Finally, Model 4 includes all control and lag variables from Models 2 and 3. As above, this model provides the most discerning test of Hypothesis 2 since it analyzes the effects of terror warnings on presidential economic approval while controlling for recent economic approval levels and five significant events that could also have affected it. In this final model, three of the control variables (9/11, the Iraq War, and the Hussein Capture) and two of the lag terms (most recent poll and 2nd most recent poll) had significant effects on presidential approval level. In Model 4, the terror warning count had a marginally significant (p=.059), positive effect on presidential economic approval. Neither terror lag term was significant.

In all four models, the terror warning count from the previous week had a significant and positive effect on presidential economic approval, though this effect was only marginally significant in Model 4. Even Models 3 and 4 that focus analysis on change to presidential economic approval over time supported Hypothesis 2. These results are surprisingly consistent given the small number of Gallup polls conducted in the sampled time period that asked respondents about presidential economic approval.

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As in the previous assessment of the duration of effects of terror warnings, the present evidence is mixed on the duration of terror effects on attitudes towards the president. Terror lag terms were at least marginally significant in Models 1, 2 and 3, suggesting the persistence of terror warning effects for more than a week. However, in Model 4, the most controlled analysis, neither lag term was significant, indicating no persistence of effects beyond a week. These findings are ambivalent on the duration of effects of terror warnings on presidential economic approval.

DISCUSSION

There is a clear pattern in these data supporting the central prediction that a tendency exists for people to support standing leaders after threats of external terror, and specifically President Bush after government-issued terror warnings. A series of regression models with various controls converged on this finding. The present research also found support for the claim that terror warnings can affect evaluations of the president that are largely irrelevant to terrorism, in this case evaluations of his handling of the economy. Evidence was mixed regarding the duration of these effects.

LIMITATIONS OF PRESENT RESEARCH

At a methodological level, the irregular polling intervals used by the Gallup organization are somewhat disquieting. While there were stretches of up to 19 days between some polling periods, others began the day after the last ended. I could have inadvertently over-sampled a particular time period in the data wherein the relationship between terror warnings and presidential approval was high. The result would be the conclusion that this relationship existed across the entire period when it only applied to an over-sampled period. The spacing of the polling intervals, while irregular, was not excessively concentrated in any particular period of the study, which suggests that uneven sampling is unlikely to be driving our results.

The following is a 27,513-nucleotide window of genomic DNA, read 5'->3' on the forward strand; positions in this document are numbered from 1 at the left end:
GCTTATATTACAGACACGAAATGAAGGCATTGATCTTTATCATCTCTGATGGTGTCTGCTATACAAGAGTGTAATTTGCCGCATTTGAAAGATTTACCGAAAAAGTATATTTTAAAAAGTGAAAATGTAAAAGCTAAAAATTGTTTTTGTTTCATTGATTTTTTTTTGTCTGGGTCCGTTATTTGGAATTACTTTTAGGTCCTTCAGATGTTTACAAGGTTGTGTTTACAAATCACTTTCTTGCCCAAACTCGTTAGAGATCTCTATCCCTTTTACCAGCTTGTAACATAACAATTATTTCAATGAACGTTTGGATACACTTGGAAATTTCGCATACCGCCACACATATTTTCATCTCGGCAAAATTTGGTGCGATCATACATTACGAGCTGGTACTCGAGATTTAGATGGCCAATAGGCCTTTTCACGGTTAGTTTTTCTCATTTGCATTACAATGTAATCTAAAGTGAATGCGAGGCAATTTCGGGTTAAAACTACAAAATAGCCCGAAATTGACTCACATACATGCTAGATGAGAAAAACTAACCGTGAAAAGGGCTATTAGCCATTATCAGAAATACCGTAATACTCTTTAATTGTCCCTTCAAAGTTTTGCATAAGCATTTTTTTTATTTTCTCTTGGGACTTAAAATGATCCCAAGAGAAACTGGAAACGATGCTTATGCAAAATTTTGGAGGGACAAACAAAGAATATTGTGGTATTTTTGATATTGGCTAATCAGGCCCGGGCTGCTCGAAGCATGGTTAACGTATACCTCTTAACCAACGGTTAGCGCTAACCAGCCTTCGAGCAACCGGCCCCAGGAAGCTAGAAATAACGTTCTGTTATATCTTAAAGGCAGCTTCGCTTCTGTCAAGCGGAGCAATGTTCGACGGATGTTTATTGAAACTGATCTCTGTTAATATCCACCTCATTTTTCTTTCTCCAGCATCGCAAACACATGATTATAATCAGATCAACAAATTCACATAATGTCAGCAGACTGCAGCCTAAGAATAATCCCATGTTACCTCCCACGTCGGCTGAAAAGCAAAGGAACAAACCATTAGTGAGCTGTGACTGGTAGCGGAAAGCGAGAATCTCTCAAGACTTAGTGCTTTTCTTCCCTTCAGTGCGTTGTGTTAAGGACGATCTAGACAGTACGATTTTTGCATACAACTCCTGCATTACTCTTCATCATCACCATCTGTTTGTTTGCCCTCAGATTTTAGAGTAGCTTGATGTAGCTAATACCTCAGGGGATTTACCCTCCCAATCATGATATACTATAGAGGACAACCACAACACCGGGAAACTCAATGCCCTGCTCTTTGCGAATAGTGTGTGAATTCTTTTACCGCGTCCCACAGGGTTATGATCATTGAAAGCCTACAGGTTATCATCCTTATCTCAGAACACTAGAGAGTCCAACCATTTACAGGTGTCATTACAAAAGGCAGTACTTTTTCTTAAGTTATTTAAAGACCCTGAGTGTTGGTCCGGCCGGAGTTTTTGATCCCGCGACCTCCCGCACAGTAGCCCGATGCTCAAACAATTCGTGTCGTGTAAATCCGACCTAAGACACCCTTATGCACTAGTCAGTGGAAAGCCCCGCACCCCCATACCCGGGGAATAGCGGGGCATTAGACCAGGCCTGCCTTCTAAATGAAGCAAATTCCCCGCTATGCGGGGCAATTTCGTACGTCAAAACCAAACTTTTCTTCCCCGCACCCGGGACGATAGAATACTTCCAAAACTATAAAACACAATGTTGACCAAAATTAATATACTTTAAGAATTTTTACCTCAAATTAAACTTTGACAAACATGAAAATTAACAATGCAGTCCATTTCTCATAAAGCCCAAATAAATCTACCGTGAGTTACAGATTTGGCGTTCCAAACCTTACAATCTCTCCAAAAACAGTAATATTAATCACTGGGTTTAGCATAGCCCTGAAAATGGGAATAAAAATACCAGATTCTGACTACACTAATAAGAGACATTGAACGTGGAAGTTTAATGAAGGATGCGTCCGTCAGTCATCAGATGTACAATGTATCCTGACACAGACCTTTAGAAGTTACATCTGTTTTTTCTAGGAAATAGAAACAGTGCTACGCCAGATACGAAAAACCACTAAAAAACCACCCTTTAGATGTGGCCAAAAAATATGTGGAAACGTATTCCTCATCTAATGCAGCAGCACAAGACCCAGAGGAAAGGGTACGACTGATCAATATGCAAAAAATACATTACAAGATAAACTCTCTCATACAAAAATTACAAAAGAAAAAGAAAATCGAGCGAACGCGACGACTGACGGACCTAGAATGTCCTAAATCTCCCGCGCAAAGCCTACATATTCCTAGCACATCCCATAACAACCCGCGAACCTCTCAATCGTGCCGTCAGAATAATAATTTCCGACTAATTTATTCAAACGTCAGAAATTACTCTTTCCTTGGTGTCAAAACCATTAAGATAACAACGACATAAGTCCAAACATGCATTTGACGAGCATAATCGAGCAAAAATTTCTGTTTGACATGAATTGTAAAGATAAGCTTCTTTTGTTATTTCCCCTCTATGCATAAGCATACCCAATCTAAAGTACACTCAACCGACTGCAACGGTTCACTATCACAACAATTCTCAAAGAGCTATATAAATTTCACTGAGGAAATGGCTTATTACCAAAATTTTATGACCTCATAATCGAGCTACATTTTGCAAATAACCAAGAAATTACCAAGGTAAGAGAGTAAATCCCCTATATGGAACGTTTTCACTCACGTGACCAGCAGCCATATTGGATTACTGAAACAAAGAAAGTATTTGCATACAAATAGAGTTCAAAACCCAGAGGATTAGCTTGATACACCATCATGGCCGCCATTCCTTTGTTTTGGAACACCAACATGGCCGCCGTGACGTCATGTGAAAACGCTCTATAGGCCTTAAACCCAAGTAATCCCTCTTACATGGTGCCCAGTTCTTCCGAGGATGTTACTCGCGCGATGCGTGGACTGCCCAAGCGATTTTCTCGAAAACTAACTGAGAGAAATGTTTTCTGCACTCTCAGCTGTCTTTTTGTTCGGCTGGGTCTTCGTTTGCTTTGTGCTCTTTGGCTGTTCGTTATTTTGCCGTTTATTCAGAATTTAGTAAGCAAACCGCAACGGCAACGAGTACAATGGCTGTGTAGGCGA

Second, because of the small number of cases for economic approval ratings I was not able to integrate as many relevant statistical controls as I would have wanted. Ideally, I would control for significant fluctuations in the stock market and nationally reported unemployment and growth data. Without controls for significant economic events, and in light of the small number of data points, Hypothesis 2 is only cautiously accepted.

A third methodological limitation of this research has been the use of Gallup poll totals, rather than Gallup respondents' actual responses, as data points in the preceding analyses. The result is a relatively conservative test. Disaggregating the Gallup poll approval data is unlikely to produce divergent results, but will allow for more statistical power. Future research should pursue this avenue in order to produce conclusions with greater confidence.

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Future research could also integrate more opinion poll data from sources besides the Gallup organization. Ideally, the effects of terror warnings would be analyzed with opinion poll data for every day of President Bush's term. While that may be impossible, the great number of national polling groups makes it realistic to obtain at least semiweekly approval poll data.

CONCLUSION

The present research sought to evaluate whether the threat of terrorism increases support for standing leaders. To test this idea I investigated Gallup poll data on presidential approval to see if it increased following government-issued terror warnings. I found consistent evidence supporting the hypothesis that government-issued terror warnings led to increases in President Bush’s approval levels. Further, I found evidence that the threat of terror may lead to more positive evaluations of the president on a dimension largely irrelevant to terrorism, his handling of the economy. I was unable to establish how long these effects typically last. I leave that question, and further exploration of the empirical regularities observed, to future research.